'A nation nobler in blood and in antiquity': Scottish national identity in Gesta Annalia I and Gesta Annalia II
Young, John Finlay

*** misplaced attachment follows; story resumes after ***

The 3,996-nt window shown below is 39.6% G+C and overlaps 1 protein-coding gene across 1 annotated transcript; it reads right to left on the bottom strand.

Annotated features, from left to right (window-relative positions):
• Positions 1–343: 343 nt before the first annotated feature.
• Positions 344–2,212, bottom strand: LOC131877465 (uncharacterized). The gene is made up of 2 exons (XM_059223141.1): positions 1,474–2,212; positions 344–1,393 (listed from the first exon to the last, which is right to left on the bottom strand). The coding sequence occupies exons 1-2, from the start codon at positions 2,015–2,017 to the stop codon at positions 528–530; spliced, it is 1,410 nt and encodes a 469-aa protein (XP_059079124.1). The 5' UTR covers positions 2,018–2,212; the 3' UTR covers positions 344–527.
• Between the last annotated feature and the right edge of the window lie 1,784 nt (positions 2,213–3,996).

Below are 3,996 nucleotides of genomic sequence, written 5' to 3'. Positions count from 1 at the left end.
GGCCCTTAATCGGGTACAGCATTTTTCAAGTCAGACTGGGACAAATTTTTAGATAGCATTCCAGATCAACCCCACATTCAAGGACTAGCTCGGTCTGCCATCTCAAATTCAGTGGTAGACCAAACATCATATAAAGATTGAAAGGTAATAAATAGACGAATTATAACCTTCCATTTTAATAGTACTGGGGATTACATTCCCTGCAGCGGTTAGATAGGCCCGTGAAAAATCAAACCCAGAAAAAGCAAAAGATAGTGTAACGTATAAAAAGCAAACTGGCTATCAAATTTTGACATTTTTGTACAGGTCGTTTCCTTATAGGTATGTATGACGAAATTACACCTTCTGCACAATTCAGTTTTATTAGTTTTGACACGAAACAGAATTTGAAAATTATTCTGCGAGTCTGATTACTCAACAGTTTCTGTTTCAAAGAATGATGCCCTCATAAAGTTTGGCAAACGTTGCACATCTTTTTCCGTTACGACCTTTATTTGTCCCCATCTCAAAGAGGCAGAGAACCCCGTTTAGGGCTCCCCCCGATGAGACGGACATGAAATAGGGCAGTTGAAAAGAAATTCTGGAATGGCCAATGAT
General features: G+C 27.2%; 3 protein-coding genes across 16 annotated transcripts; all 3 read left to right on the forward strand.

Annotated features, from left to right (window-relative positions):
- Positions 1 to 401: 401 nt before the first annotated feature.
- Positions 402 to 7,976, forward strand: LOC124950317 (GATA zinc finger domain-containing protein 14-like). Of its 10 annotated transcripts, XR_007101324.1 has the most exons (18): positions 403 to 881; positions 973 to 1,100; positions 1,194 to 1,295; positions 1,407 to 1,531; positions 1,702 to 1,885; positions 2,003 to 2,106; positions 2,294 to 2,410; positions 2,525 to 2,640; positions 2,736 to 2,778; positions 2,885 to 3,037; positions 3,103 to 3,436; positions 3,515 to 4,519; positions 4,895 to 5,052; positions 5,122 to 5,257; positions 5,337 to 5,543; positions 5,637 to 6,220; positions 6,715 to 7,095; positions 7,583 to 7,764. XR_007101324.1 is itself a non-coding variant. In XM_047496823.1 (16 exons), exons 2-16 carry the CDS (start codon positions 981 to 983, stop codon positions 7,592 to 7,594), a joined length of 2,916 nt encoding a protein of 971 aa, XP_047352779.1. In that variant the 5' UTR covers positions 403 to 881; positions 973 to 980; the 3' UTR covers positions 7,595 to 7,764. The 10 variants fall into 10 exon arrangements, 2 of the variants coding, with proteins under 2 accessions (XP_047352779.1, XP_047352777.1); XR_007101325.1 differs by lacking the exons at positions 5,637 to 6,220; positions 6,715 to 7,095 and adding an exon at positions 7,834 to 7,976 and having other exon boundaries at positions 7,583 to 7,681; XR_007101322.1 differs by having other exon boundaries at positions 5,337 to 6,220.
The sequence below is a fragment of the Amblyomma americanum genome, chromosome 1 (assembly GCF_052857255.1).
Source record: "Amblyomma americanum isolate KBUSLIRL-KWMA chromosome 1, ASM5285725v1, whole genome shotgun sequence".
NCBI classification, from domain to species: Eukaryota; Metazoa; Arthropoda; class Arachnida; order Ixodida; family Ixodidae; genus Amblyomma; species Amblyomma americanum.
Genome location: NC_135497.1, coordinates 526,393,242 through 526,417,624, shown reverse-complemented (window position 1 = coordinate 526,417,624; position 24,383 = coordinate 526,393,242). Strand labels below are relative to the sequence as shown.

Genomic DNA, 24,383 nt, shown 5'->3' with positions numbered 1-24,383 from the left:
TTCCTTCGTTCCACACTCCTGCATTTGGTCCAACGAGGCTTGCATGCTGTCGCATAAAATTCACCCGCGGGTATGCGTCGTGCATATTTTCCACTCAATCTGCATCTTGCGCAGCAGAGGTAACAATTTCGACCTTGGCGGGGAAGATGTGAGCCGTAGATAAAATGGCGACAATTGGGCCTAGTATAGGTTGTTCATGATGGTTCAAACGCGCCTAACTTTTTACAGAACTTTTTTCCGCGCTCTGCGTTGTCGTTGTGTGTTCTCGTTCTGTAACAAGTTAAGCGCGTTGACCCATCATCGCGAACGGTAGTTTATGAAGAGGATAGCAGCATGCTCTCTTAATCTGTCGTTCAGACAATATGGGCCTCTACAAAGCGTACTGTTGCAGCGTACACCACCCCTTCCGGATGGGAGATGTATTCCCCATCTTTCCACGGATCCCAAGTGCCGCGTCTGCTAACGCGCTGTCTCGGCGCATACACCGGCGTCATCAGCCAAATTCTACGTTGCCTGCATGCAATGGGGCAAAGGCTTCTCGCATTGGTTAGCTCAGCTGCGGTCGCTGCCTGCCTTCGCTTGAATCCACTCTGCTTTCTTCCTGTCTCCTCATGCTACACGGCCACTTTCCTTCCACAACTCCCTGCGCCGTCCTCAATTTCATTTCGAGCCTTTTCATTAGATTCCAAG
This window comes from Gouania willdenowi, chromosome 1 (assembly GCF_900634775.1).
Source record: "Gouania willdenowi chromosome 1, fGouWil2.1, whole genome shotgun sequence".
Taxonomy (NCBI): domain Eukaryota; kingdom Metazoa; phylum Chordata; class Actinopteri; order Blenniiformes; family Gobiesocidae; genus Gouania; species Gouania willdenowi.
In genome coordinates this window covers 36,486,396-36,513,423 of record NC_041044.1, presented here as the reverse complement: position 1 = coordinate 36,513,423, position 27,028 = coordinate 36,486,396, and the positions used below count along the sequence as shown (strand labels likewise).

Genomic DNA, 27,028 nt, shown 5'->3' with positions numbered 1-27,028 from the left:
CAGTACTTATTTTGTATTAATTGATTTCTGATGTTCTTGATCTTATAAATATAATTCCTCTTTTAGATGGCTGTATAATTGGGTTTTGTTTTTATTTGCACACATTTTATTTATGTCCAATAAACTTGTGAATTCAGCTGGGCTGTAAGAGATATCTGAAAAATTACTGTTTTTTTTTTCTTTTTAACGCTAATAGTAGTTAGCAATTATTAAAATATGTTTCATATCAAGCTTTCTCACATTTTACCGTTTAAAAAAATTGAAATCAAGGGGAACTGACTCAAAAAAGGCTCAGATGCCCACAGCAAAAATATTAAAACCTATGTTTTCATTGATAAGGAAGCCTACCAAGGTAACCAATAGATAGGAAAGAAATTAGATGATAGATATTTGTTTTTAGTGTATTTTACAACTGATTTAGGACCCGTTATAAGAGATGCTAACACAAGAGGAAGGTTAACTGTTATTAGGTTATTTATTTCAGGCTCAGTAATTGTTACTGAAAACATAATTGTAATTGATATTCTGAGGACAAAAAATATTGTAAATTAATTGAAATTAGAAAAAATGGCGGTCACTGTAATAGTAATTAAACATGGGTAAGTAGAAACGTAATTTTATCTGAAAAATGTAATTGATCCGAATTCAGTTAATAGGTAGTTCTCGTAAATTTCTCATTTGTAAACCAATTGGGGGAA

The origins and development of a sense of Scottish national identity have long been a matter of critical importance for historians of medieval Scotland. Indeed, this was also the case for historians in medieval Scotland itself: this period saw the composition of a number of chronicles that sought to describe the history of Scotland and the Scottish people from their earliest origins until the chroniclers’ own time. The dissertation explores ideas of national identity within two medieval Scottish chronicles, known today as Gesta Annalia I and Gesta Annalia II. Taken together, these two chronicles, one written before the Wars of Independence, the other after, can offer valuable insights into the development of the identity of the Scottish kingdom and its people, and the way in which this was affected by the Wars of Independence, providing evidence both of continuity and of contrast. This is of particular interest with respect to their portrayals of the role of the Scottish king and his relationship with the kingdom, given the way in which Robert I and his supporters later apparently attempted to shape the narrative of Scotland’s past and the position of its king to their own ends. The dissertation therefore seeks to investigate how such issues of Scotland’s identity are presented in Gesta Annalia I and Gesta Annalia II. The first section of the study discusses the construction of these texts. The second then looks at how terms such as ‘Scotland’ and ‘Scot’ are understood in the two chronicles, and the relationship between these ideas of the Scottish kingdom and the Scottish people. The third section examines the presentation of the crown, church and language in the chronicles, and the role of these elements in uniting the kingdom and fostering this sense of identity, arguing that the continuity of these ideas between the two texts suggests that many elements of Scotland’s national identity were well-established by the later thirteenth century.